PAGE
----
Restoring and conserving rare native ecosystems: A 14-year plantation removal experiment

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Biological Conservation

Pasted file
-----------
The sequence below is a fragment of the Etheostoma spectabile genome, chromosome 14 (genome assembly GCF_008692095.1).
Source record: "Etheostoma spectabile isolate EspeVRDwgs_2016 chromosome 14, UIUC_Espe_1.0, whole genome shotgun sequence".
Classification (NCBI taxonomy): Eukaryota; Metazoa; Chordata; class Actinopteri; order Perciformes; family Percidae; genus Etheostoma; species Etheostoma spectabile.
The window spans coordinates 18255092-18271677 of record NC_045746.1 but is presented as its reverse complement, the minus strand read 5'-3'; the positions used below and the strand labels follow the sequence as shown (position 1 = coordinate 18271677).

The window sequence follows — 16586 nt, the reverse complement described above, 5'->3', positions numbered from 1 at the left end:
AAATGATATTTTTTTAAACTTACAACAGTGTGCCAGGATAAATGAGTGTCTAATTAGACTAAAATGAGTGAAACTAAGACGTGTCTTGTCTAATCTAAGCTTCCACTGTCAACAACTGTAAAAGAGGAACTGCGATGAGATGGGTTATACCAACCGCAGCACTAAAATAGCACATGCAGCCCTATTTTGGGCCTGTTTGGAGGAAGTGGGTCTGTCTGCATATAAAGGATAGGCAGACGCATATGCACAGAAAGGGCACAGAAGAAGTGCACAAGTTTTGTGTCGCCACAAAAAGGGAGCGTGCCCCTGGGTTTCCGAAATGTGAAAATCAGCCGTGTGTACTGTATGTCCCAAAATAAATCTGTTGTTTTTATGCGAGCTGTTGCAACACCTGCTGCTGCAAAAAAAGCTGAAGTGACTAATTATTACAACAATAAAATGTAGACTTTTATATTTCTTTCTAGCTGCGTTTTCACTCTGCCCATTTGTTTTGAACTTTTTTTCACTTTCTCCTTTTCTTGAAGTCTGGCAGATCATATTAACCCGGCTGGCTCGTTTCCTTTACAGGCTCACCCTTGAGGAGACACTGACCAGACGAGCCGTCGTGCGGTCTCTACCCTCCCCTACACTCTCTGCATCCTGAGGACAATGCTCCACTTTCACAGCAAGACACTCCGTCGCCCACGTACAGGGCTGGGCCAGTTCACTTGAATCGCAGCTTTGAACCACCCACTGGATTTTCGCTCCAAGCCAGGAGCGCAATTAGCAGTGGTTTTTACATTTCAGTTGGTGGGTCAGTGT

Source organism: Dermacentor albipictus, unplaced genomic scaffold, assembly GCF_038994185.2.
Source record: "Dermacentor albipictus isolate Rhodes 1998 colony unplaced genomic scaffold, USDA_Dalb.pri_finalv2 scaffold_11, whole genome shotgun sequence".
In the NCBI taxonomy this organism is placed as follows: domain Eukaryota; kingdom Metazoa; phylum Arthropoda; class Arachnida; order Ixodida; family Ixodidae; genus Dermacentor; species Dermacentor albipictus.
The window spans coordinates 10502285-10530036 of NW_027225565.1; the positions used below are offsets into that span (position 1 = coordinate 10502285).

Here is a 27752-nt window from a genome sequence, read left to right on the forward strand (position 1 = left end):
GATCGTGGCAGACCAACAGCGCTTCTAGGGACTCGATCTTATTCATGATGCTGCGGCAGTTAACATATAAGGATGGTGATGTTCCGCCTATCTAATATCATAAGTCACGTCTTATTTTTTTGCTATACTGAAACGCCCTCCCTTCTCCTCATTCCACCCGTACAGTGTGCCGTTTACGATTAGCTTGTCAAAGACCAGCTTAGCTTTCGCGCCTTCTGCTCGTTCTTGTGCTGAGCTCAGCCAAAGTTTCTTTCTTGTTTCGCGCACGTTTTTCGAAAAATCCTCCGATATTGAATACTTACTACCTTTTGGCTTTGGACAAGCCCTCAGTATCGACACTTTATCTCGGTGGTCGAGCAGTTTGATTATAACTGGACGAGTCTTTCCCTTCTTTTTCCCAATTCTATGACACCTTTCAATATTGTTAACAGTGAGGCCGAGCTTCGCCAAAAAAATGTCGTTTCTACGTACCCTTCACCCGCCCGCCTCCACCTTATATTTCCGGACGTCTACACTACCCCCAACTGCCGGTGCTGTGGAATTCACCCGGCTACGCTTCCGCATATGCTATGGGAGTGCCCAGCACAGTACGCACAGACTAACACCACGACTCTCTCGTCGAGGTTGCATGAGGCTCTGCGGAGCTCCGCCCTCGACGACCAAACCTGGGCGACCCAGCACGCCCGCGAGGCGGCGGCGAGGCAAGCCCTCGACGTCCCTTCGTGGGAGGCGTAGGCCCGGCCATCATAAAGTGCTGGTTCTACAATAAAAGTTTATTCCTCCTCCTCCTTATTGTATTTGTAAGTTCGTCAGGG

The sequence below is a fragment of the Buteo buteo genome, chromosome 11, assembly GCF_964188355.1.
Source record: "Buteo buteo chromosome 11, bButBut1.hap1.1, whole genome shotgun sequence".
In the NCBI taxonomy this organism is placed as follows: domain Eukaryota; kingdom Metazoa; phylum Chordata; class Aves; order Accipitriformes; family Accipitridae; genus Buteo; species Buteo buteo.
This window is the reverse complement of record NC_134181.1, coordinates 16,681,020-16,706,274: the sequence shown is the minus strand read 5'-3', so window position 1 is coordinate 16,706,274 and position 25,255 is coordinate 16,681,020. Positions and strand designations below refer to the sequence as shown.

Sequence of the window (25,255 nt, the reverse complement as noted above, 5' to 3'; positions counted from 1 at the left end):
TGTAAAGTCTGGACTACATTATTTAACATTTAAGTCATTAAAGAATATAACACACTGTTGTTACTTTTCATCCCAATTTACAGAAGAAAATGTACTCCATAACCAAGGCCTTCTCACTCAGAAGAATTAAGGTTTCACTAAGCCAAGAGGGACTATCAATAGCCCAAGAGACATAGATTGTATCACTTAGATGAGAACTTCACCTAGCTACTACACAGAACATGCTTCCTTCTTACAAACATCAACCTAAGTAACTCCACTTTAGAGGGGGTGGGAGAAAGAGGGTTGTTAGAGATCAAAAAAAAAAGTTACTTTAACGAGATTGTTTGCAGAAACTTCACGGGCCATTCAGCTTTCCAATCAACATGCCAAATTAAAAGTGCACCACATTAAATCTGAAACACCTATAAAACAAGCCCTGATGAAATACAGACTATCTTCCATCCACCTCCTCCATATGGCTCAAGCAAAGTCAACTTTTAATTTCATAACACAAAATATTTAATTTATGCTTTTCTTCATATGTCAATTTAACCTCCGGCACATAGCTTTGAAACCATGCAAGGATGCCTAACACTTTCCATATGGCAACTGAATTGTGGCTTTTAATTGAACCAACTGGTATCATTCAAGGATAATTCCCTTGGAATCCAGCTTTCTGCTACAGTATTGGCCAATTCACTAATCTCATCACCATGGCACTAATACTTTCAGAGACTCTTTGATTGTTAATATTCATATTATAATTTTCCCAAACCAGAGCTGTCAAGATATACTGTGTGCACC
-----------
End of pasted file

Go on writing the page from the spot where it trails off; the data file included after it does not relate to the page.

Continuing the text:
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Forest plantations occupy 2% of Earth's land surface and are increasingly important in biological conservation both through their establishment and removal. To restore conservation-priority oak savannas and prairies in the Midwestern United States, we began a conifer plantation removal experiment in northwestern Ohio in 2002 and measured plant community response, including nectar plants for conservation-priority invertebrates, during a 14-year period. Oak (Quercus) trees, crucial to restoring savanna structure, only became established on plots where conifers were cut. In the understory, native species richness/0.05 ha was 34–50% higher on plots where conifers were cut than on control plots in uncut plantations. By year 14, cut plots accrued 13 species with high coefficients of conservatism (specialist species typifying high-quality natural habitats) and 10 state-listed rare species; uncut plantations did not contain any such species. With 71 wetland species detected during the experiment (out of 370 total plant species), only cut plots developed a wetland-upland biophysical gradient diagnostic of diverse Midwestern savanna-prairie landscapes. Between year 1 and 14 after plantation cutting, cover of nectar plants utilized by federally endangered Karner blue butterflies (Lycaeides melissa samuelis) doubled, while cover of these plants remained negligible in uncut plantations. Similarly, cover of plants utilized by bees increased by 24 × after plantation cutting. Cutting plantations rapidly and persistently benefited native species for at least 14 years, with minimal increase in non-native plants. © 2017 Elsevier Ltd



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